3 reasons to love your nuts

Three exciting things to make with nuts and seeds

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If you're trying to reduce meat in your diet, nuts are a great source of vitamins, healthy fats and protein. They are easy to store and have on-hand when you need them. Here are three great ways to use nuts:

Almond milk

Remember when the only dairy replacement for vegans and lactose-intolerants was terrible-tasting soy milk? Thanks to almonds, we can forget about soy milk once and for all. If you have a high-powered blender, like a Vitamix, you can make almond milk at home at any time.

Unlike raising dairy cows, which is illegal in most urban neighbourhoods, making almond milk at home is convenient and easy. All you need are almonds, water, and a sweetener (optional) like agave syrup.

Blend together 3 cups of water with every cup of almonds in a high-powered blender for about 2 minutes, or until almonds are finely ground. Strain the milk through a fine-mesh sieve, or a filtration or nutmilk bag. You can also use a clean coffee filter over a bowl if you have no idea what a filtration or nutmilk bag is.

Don’t like almonds? Try using cashews for cashew milk.

Nut butters

I love waking up in the morning and spreading thick peanut butter all over my honey toast. If you're a fan of peanut butter but don't like the preservatives and additives, homemade peanut butter is a great alternative.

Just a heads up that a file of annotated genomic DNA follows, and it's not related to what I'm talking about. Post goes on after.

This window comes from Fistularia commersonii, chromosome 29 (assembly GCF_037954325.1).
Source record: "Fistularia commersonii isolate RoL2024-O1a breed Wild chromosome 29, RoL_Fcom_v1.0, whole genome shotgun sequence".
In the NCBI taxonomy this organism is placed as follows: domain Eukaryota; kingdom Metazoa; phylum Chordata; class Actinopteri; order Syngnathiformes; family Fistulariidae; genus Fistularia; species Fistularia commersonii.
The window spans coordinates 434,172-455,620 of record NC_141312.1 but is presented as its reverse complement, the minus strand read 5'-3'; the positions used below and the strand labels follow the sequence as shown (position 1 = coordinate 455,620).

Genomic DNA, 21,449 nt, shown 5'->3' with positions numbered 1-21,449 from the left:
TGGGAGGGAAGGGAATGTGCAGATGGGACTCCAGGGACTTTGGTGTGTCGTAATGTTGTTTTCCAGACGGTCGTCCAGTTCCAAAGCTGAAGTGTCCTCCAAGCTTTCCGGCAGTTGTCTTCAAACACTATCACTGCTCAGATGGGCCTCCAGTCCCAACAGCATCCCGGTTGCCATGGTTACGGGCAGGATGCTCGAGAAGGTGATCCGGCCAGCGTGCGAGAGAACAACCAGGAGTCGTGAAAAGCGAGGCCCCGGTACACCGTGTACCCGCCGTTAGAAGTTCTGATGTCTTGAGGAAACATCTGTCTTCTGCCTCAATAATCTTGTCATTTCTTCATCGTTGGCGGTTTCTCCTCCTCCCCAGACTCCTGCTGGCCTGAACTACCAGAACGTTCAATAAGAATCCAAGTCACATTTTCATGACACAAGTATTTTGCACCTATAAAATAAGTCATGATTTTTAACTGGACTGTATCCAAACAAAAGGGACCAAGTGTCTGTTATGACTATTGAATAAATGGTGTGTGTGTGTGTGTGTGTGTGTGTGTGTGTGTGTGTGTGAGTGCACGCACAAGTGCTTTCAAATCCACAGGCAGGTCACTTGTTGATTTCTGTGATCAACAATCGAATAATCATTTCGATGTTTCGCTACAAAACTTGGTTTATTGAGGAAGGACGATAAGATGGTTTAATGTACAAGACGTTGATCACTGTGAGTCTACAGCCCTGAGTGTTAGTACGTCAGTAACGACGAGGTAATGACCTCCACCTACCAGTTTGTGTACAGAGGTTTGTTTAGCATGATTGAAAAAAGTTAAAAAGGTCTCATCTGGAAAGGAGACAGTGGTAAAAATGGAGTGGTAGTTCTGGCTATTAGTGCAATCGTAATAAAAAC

Almond butter and cashew butter are interesting alternatives that are less likely to send grade schools into a panic over allergies.

To make nut butter, place desired nuts into a food processor and blend until creamy. You can add honey as a sweetener, or a bit of water to smooth it out, depending on how thick you want your nut butter to be.


Tahini paste is often used in making hummus, but it can also be upgraded to an amazing and versatile dip or dressing.

To make tahini paste, use 1 cup of sesame seeds to about 2 tablespoons of olive oil.

In a skillet, lightly toast the sesame seeds in oil for a few minutes, being careful not to burn the seeds. Pour the mixture into a high-powered blender or food processor. Blend into a smooth paste.

To make a dip, add the juice of a lemon and 1 to 2 tablespoons of soy sauce or liquid aminos (vegan soy sauce substitute) to 1/2 cup tahini. For a thicker dip, use less liquid and more tahini. For salad dressing, use less tahini and more liquid.

I put this on everything, including my fingers when eaten straight out of the jar.